Mario's Corner - March 2020.

Doing Business in the Age of the Coronavirus.

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I have been following closely the news in the last few days regarding the new coronavirus (COVID-19) and its impact on business and on stocks.


As a brief background, coronaviruses are not new.  The first ones were discovered in the 1960s, although it is believed they have been around for centuries. Initially identified were infectious bronchitis virus in chickens and some in nasal cavities in patients with a cold. They are responsible for 15% to 30% of all common colds in humans and most people recover without negative long-term impact.


​Unfortunately, some, such as the SARS virus in 2003 and COVID-19 (the one recently discovered) can make people quite sick and can even kill them.  Although this is a deadly disease, businesses need to think logically and not panic.  Instead, they need to assess the impact of the disease in an intelligent manner that protects their employees.

What can companies do when the concerns around this disease are growing?  I believe there are three key steps that should be taken to ensure that the public understands the dangers of this new coronavirus while at the same time not falling prey to the current public panic reaction.


1.  EDUCATE THEMSELVES AND THEIR CUSTOMERS - Understanding the disease and its impact on humans is the first step to understanding the real risks.  For example, the current death rate of the disease is approximately 2-3%. Although we should not diminish its seriousness, it is also important to point out that the common influenza kill an average of up to 6% of infected people every year.  Additionally, most of the deaths of COVID-19 at this point have been elderly adults or people with underlying health conditions- the same population that is most impacted by the common flu.  At the same time, research shows that most people only have slight symptoms while sick and some are asymptomatic. 


2. REDUCE THE RISKS ASSOCIATED WITH THE DISEASE - Since COVID-19 (and other viruses) are transmitted through close contact via respiratory droplets generated by sneezing and coughing, people should continuously wash their hands and stay away from people who are sick.  This is easier said than done, but businesses can reduce exposure by allowing employees to work remotely and reduce business travel.  Instead, employees should be allowed to meet via telephone or videoconferences, thus reducing the danger of exposure.  Unfortunately, the use of masks, unless they are the correct type and used properly, do not reduce the risk of infection.  Thus, companies should not promote this practice, although they should not discourage it either.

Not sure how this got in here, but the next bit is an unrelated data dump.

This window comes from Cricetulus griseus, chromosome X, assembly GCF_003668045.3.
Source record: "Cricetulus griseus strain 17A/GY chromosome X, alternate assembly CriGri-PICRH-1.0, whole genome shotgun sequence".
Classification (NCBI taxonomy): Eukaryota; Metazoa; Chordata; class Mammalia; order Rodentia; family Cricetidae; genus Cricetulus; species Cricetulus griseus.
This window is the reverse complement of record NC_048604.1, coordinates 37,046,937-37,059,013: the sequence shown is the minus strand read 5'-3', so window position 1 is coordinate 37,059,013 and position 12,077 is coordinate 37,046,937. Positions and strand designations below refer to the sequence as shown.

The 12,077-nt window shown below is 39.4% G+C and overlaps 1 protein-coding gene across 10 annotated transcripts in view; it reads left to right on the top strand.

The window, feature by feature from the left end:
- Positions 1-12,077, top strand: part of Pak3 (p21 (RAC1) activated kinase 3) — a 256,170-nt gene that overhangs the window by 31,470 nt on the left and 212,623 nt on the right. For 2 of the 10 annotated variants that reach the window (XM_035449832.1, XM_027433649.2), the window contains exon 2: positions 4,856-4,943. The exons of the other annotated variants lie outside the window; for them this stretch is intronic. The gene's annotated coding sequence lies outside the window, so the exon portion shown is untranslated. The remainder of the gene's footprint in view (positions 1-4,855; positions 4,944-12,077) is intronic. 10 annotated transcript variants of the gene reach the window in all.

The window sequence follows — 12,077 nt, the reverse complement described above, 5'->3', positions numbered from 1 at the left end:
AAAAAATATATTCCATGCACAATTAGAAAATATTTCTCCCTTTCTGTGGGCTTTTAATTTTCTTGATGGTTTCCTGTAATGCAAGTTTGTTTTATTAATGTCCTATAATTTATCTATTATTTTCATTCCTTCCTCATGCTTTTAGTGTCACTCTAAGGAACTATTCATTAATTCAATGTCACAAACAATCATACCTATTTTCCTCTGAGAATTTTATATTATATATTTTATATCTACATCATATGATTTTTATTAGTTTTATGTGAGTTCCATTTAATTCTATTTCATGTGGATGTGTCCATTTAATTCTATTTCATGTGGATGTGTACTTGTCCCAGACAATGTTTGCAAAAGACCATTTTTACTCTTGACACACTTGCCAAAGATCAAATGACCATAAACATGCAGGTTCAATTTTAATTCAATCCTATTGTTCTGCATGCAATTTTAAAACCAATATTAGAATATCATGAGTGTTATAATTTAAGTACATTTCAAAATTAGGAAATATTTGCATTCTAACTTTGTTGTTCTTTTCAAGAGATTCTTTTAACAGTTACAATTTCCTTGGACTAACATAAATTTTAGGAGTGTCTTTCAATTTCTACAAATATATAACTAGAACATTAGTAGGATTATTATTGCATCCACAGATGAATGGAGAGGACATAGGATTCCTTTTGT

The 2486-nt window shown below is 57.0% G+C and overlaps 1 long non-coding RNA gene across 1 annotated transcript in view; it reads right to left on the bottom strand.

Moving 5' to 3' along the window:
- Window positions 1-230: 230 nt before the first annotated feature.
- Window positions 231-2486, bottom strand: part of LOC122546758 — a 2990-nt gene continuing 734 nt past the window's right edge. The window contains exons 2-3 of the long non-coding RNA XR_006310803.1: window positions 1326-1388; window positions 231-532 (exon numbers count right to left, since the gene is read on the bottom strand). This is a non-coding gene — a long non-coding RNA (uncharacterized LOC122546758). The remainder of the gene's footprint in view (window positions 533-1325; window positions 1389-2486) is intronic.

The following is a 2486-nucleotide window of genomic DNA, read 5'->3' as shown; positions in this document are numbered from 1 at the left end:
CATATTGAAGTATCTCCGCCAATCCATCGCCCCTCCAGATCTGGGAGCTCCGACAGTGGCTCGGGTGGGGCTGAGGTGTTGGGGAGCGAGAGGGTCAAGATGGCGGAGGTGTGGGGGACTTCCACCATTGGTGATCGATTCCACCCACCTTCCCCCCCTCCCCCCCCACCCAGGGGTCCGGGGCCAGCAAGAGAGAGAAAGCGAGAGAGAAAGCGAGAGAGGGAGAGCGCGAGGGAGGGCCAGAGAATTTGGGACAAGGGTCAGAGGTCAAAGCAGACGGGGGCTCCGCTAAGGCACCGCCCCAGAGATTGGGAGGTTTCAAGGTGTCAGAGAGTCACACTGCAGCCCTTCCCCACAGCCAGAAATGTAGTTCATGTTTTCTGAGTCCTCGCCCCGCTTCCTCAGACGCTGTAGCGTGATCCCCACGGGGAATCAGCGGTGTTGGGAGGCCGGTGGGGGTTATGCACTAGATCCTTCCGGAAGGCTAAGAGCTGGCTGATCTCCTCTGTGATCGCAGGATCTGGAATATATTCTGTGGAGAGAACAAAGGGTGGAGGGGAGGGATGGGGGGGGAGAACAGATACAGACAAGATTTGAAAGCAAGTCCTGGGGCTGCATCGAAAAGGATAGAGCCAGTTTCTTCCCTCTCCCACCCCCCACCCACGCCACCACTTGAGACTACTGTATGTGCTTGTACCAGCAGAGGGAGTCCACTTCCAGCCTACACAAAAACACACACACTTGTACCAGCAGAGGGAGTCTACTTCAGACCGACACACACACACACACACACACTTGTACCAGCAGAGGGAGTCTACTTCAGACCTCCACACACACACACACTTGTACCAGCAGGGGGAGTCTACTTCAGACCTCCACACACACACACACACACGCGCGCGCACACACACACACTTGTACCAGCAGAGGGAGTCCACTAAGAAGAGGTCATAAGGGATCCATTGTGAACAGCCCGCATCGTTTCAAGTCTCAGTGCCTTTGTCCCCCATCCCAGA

3.  UNDERSTAND THAT CORONAVIRUSES ARE PART OF THE NORMAL RISKS TO WHICH HUMANS ARE EXPOSED IN EVERYDAY ACTIVITIES - Although this is a serious disease, so are many others to which humans are exposed on a daily basis.  Additionally, accidents are also part of everyday life and many more people have been killed in auto accidents over the last year than are expected to die from the COVID-19 virus this year.  Businesses need to continue to educate employees on any dangers/risks that exist in today's world without causing panic.


Ultimately, reducing risk exposure and promoting healthy clean habits are the most important steps that can be taken to combat the disease.  On the other hand, unless humans want to live in a bubble that protects them of all diseases and viruses (not possible), we will need to learn to live with yet another disease on our midst.


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Please do not hesitate to call me at 1 (617) 391-0347 or e-mail me at mariocastaneda@bluesailconsulting.com to talk about this or any other subject.  I always like to hear from clients and readers.  

Additionally, please do not hesitate to contact us at info@bluesailconsulting.com if you are facing strategic or implementation issues ranging from launching a product to improving your business culture  We can help you to do this.

I look forward to seeing you here again in April.


Best Regards,

Mario

Blue Sail Consulting: Business Planning, innovation, And Execution